The Scoop on Goat Poop – Using Goat Manure for Compost and Fertilizer in Your Spring Garden

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My husband and I are busy building our raised garden beds for our spring vegetable garden, and I’m far more excited than I really should be to shovel out wheelbarrows full of our little stash of goat poop to prepare and fill our raised beds.
Since I’m fairly new to this whole composting thing, I was pleasantly surprised to learn that goat manure is pretty much the perfect animal manure for beginners and a “you can’t go wrong” remedy for novice gardens.
The naturally dry goat pellets are not only easy to collect with a standard mini rake and trash scooper, but they are far less messy than many other types of manure. Goat feces does not attract flies or breed maggots and (my favorite) it doesn’t really smell! There really is no off-putting learning curve to collecting and composting goat poop!
Throughout the week I sweep up the goat pen area and dump the dry goat pellets in the compost bin, and once a week I do a “deep cleaning” and rake up and change out all the straw bedding and leftover alfalfa in the feeding trough. With the compost bin located right over the fence, it’s seriously the easiest and quickest (and oddly pleasant) chore in the goat barn. Scoop, dump, and voila! DONE!
Another reason why goat manure is the perfect starter compost, is because goat droppings can be used in nearly any type of garden IMMEDIATELY without having to wait for a “breaking down” compost period. You can just use it as is on any plants in your garden – including flowering plants, herbs, vegetables, fruit trees and ornamental landscaping plants. Unlike other animal droppings, goat manure will not “burn” your plants when directly applied.
But when left to break down into compost, goat manure in garden beds can create the optimal growing conditions for your plants. Composted manure can add nutrients to the soil, promote healthier plant growth, and increase crop yields without the use of harmful chemicals.

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The Chemical Composition of Goat Manure

Ultimately, goat manure helps to build up the organic matter content in the soil and adds nutrients, increases microbial activity, and improves drainage in heavy soils and moisture retention in sandy soils.
Goat manure contains adequate amounts of the nutrients that plants need for optimal growth, especially when used straw bedding is included in the mix. As urine collects in goat droppings and bedding, the manure retains more nitrogen, thus increasing its fertilizing potency.
Goat manure is also ideal for raised beds and starter gardens, as it is far higher in nitrogen than horse and cow manures – which is what you would buy at a run of the mill home improvement store. According to the Ohio State University Extension, on average, goat manure has 22 pounds of nitrogen in 1 ton, while cow manure has only 10 pounds of nitrogen per 1 ton.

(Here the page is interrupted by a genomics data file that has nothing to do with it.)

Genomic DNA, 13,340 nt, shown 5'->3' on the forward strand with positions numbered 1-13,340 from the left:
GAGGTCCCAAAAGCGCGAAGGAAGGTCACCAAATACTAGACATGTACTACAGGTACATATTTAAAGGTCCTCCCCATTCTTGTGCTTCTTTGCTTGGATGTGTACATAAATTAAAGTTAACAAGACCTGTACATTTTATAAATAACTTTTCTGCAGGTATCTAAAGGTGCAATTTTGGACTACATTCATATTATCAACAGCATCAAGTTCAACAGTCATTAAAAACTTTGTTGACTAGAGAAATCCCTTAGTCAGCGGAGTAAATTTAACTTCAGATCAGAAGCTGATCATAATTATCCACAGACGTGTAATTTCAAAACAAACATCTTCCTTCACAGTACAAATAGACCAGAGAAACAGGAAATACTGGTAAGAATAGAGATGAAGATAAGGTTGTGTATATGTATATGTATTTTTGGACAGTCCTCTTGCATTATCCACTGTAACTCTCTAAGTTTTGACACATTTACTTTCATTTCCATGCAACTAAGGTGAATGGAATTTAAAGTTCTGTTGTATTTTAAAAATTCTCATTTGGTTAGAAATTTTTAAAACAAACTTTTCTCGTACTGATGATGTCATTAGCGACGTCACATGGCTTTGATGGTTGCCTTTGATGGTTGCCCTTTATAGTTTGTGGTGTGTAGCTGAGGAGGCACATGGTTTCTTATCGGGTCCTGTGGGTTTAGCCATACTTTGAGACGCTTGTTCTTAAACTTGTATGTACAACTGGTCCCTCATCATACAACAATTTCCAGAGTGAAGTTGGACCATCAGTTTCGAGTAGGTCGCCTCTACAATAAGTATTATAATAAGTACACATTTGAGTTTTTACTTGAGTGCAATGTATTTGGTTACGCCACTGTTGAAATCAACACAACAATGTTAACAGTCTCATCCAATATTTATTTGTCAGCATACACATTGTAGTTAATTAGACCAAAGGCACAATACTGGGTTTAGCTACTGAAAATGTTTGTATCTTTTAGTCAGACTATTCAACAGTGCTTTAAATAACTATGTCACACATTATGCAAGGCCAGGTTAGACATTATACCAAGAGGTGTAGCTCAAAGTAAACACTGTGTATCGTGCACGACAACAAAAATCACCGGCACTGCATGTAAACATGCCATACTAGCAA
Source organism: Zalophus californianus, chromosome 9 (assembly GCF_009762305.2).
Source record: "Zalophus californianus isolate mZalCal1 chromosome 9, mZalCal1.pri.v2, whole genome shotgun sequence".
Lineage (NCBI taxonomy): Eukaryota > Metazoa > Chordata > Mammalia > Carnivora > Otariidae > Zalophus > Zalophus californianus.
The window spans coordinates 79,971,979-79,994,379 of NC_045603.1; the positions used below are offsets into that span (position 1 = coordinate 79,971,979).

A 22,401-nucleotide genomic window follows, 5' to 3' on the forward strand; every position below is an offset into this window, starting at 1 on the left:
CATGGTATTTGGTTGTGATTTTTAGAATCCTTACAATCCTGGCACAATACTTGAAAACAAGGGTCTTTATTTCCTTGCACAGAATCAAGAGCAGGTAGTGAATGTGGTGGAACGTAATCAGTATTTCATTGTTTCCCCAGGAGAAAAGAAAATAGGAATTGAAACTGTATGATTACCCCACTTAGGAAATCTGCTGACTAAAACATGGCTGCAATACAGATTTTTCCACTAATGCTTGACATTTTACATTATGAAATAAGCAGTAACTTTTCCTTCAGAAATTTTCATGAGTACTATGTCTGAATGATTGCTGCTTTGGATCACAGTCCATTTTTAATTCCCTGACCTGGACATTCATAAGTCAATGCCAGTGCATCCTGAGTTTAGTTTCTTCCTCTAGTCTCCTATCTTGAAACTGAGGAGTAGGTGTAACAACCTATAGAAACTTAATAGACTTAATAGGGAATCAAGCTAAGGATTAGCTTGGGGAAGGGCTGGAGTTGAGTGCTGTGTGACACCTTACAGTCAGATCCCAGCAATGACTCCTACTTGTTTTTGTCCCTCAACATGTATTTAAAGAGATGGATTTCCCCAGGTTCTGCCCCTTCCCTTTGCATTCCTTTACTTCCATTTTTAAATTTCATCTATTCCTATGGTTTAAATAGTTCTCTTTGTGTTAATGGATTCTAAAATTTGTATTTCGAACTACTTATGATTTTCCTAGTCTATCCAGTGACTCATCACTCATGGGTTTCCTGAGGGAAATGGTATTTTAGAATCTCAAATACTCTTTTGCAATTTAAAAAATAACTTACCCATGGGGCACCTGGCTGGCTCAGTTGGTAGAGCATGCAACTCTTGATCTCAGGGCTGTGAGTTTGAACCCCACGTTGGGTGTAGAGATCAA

Of course, the final and overall composition of goat manure depends on the quality and content of the goat feed. Well-fed dairy goats should produce more and better feces than other goats. (We keep our goats on an organic, well balanced diets with no artificial ingredients, hormones, antibiotics, fillers or additives.) Goat feces contains not only feed residues but endogenous substances from the goat’s intestinal tract too, so it’s important to only use manure from healthy goats.
Swedish research established that goats excrete daily, regardless of feed type, a minimum of 34g protein, 8g fat and 13g carbohydrates for each 2.2 pounds feed dry matter eaten. Goat feces, used bedding and wasted feed can average 2 to 3 pounds per day for a single Nigerian Dwarf goat, with a possible composition rich in nitrogen, phosphorus, potassium and lime.

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How to Use Goat Manure in Your Garden

As I mentioned above, making your own compost from goat manure is not hard, messy or smelly. Finished compost is dry and very rich. I was scooping out handfuls of my recent compost / manure stash by hand to spread in my raised garden beds (with gloves on of course, don’t look at me like that!) and it wasn’t any harder or smellier than dealing with a bag of potting soil.
To get goat manure composting, simply set up your composting device in a convenient location to your goat pen. For goat droppings, the most convenient compost pile would be a bin-type structure. (I use a vintage citrus crate for my bin, you can read more about my compost bin structure by clicking here.)
When you clean out your goat pen, you can also mix the manure in with other organic materials such as grass clippings, leaves, straw, etc. If it’s extremely hot or dry outside, you can keep the compost moist by periodically hosing it down and occasionally stirring the pile to mix everything together and increase airflow, which helps break it down faster.
Depending on your compost pile size, a total breakdown to soil consistency compost can take weeks or months. Keep in mind that the smaller the pile, the faster it will decompose. The best goat compost for direct application is well-aged that’s been sitting for at least six months, but you can use manure that is hours old by tilling it into pre-existing soil. The pellets are easy to spread and till into the garden.
For annual garden upkeep, simply spread 1 to 2 inches of manure on established beds and till under. Goat manure as an annual fertilizer will help produce healthier plants and increased crop yields.
Overall, goat manure makes an excellent soil conditioner for new gardens, and helps to maintain and enrich established gardens. It improves the soil texture so it uses water more efficiently and allows more oxygen to reach the plants’ roots.
If you have a garden, it’s well worth rooting out sources goat manure – and if you have goats AND a garden, it’s just downright foolish NOT to use this amazingly natural source of garden enrichment and nutrition!

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Do you garden? Have you thought about switching up your soil fertilizer? Care to give goat manure a try? Share below!

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Gingi Freeman
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Gingi is a photographer, cosplayer, amateur chef, crazy cat lady, anime otaku, bookworm, generic geek, world traveler, conservative Christian, homeschooler, devoted military wife and stay at home new mother of two little girls.

Gingi blogs about anything and everything that is relevant to being a supermom, stay at home wife, homeschooler and geek girl! You can contact her at gingifreeman@gmail.com or via the contact form on her website at www.domesticgeekgirl.com

Gingi Freeman

Gingi is a photographer, cosplayer, amateur chef, crazy cat lady, anime otaku, bookworm, generic geek, world traveler, conservative Christian, homeschooler, devoted military wife and stay at home new mother of two little girls. Gingi blogs about anything and everything that is relevant to being a supermom, stay at home wife, homeschooler and geek girl! You can contact her at gingifreeman@gmail.com or via the contact form on her website at www.domesticgeekgirl.com